Jojoba oil has become a popular ingredient in skincare and haircare products due to its versatile nature and numerous benefits.
It is known for its deep moisturizing properties, ability to condition hair, and reduction of blemishes.
However, there are concerns about the safety of jojoba oil if ingested.
While it is generally considered safe for topical use, ingesting jojoba oil can lead to serious side effects such as heart damage.
In this article, we will explore the potential toxicity of jojoba oil when consumed and discuss its other side effects.
Read on to learn more about this popular ingredient and whether it is safe for internal use.
Is Jojoba Oil Toxic If Ingested?
Jojoba oil is not intended for internal use and should only be applied topically to the skin or hair. Ingesting jojoba oil can lead to symptoms such as diarrhea, stomach pain, restlessness, and dry eyes.
This is because jojoba oil contains a chemical called erucic acid, which can be toxic to the heart and other organs if consumed in large amounts.
While absolute contraindications have not been identified, it is important to note that jojoba oil should not be ingested by humans due to potential toxicity.
What Is Jojoba Oil?
Jojoba oil is a liquid wax extracted from the seeds of the Jojoba plant (Simmondsia chinensis). It is the only unsaturated liquid wax that can be extracted in large quantities from plant sources, making it a valuable commodity in various industries. The Jojoba plant is native to North and Central American deserts but is now cultivated worldwide in countries such as Chile, Egypt, and Argentina.
Jojoba oil has been used for centuries by Native Americans for various purposes, including as a foodstuff and as a therapeutic for multiple ailments such as cancer therapy, liver and kidney disorders, obesity, parturition, sore throat, superficial wound healing, warts, psoriasis, acne, sunburn, and treatment of poison ivy exposure.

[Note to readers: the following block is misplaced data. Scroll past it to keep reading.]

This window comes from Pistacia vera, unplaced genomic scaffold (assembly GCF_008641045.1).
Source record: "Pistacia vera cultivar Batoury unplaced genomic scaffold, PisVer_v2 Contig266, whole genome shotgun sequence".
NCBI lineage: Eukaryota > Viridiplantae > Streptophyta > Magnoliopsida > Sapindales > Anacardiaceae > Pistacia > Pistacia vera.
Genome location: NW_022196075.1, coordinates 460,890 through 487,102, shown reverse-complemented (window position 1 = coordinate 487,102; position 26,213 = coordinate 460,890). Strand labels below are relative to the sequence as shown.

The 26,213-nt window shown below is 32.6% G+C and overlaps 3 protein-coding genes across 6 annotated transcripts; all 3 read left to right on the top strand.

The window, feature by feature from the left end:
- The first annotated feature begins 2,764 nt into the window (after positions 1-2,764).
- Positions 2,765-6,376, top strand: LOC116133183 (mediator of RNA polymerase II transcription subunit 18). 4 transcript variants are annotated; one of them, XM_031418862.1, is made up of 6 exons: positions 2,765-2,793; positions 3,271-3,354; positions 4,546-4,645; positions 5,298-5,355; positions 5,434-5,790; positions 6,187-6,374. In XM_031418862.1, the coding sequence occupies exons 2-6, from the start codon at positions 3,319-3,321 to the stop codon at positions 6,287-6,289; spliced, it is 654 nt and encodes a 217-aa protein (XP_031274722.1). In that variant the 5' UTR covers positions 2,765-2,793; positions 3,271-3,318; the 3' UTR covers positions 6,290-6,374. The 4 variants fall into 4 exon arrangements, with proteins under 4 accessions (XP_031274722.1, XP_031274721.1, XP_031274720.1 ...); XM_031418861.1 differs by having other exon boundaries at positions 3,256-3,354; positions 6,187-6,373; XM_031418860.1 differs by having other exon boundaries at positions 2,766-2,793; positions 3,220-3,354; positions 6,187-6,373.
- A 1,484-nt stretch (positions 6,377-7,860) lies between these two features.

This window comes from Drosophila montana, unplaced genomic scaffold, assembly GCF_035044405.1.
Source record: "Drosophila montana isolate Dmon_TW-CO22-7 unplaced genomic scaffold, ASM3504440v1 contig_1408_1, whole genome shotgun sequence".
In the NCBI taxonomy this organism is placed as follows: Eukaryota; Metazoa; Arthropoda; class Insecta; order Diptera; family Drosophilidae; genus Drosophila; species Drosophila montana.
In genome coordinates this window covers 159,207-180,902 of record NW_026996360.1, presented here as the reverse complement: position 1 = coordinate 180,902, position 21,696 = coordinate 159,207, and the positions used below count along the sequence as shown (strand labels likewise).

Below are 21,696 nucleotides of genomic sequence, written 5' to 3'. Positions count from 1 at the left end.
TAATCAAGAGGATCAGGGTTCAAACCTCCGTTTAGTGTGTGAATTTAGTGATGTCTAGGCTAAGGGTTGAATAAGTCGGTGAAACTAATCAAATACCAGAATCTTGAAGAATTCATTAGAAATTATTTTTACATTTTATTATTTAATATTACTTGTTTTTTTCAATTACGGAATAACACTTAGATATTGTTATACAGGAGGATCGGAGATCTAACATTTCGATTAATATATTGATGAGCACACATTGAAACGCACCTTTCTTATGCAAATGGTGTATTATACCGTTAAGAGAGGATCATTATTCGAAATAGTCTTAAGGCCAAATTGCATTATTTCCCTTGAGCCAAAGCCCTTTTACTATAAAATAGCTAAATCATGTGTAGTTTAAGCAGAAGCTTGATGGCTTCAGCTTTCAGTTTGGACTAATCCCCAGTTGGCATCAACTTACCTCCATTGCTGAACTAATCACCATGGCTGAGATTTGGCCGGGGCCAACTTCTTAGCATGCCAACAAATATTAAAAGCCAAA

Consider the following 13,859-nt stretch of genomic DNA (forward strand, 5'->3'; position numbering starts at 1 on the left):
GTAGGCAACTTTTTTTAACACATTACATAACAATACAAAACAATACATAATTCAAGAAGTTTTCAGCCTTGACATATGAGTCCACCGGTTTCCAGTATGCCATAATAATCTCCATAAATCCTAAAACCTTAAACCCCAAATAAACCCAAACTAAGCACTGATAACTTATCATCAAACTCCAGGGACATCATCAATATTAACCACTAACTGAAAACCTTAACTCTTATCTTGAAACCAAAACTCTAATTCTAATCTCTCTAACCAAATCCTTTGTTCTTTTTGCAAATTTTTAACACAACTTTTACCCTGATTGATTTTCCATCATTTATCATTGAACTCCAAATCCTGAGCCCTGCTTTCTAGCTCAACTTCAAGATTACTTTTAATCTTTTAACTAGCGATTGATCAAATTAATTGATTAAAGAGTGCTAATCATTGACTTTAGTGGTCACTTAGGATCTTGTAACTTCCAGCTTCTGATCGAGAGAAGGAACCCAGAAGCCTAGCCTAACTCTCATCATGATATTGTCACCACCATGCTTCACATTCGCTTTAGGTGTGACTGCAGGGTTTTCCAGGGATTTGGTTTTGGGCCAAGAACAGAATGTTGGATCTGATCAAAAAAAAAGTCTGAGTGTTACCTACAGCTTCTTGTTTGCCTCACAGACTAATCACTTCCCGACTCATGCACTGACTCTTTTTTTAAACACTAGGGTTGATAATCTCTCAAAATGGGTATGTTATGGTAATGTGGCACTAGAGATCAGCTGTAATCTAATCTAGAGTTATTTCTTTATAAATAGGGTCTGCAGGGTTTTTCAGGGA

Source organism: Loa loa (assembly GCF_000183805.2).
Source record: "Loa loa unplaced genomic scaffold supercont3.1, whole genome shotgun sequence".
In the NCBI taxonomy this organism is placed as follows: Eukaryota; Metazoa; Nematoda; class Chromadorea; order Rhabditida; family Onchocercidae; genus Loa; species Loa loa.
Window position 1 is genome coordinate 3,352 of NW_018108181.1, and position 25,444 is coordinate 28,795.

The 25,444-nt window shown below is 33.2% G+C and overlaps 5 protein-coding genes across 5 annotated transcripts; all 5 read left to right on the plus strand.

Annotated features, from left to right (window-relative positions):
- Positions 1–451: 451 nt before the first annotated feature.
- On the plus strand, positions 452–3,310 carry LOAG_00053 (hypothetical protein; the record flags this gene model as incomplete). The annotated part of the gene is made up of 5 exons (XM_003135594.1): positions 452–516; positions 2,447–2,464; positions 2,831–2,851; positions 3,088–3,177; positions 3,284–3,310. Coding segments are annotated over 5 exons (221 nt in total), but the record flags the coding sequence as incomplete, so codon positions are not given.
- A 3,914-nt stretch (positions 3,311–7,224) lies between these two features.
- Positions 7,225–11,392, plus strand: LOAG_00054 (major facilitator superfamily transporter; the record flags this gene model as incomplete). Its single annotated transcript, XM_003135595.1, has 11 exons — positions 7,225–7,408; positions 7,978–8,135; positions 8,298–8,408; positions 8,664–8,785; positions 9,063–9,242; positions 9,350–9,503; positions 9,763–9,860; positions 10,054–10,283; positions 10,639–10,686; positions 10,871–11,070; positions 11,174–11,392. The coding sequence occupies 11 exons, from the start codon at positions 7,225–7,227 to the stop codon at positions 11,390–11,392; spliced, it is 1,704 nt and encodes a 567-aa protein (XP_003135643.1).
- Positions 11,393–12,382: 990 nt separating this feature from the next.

In modern times, jojoba oil is widely used in the pharmaceutical industry and cosmetics to restore the natural health of hair and skin. It is also used in various industrial applications such as an extreme temperature/extreme pressure lubricant, extraction and separation of isotopes such as Uranium (VI), Thorium (IV), and Plutonium (IV), and as a surfactant, fire retardant, lamp oil, candle wax, polishes, and antifoaming agents in isolation of penicillin and tetracycline.
Despite its numerous benefits when used externally, jojoba oil can cause some side effects when ingested. It is essential to note that jojoba oil should not be ingested by humans due to potential toxicity. If consumed in large amounts, it can lead to symptoms such as diarrhea, stomach pain, restlessness, dry eyes, and even heart damage. Therefore, it is crucial to use jojoba oil only as directed and keep it out of reach from children or pets who might accidentally ingest it.
The Benefits Of Jojoba Oil For Skin And Hair
Jojoba oil has a wide range of benefits for both skin and hair. When applied topically, jojoba oil can help to moisturize and soften the skin, while also promoting wound healing and reducing the appearance of scars.
One of the most notable benefits of jojoba oil is its ability to reduce acne and other facial blemishes. It does this by reducing inflammation and trapping moisture in the skin, which can help to prevent the buildup of oils and bacteria that lead to pimples and blackheads. Additionally, jojoba oil is noncomedogenic, meaning it does not clog pores, making it a great choice for those with acne-prone skin.
Jojoba oil is also effective in treating skin conditions such as eczema and psoriasis. Its anti-inflammatory properties help to soothe dry and itchy skin, while its high levels of vitamin E may help prevent flare-ups of these conditions.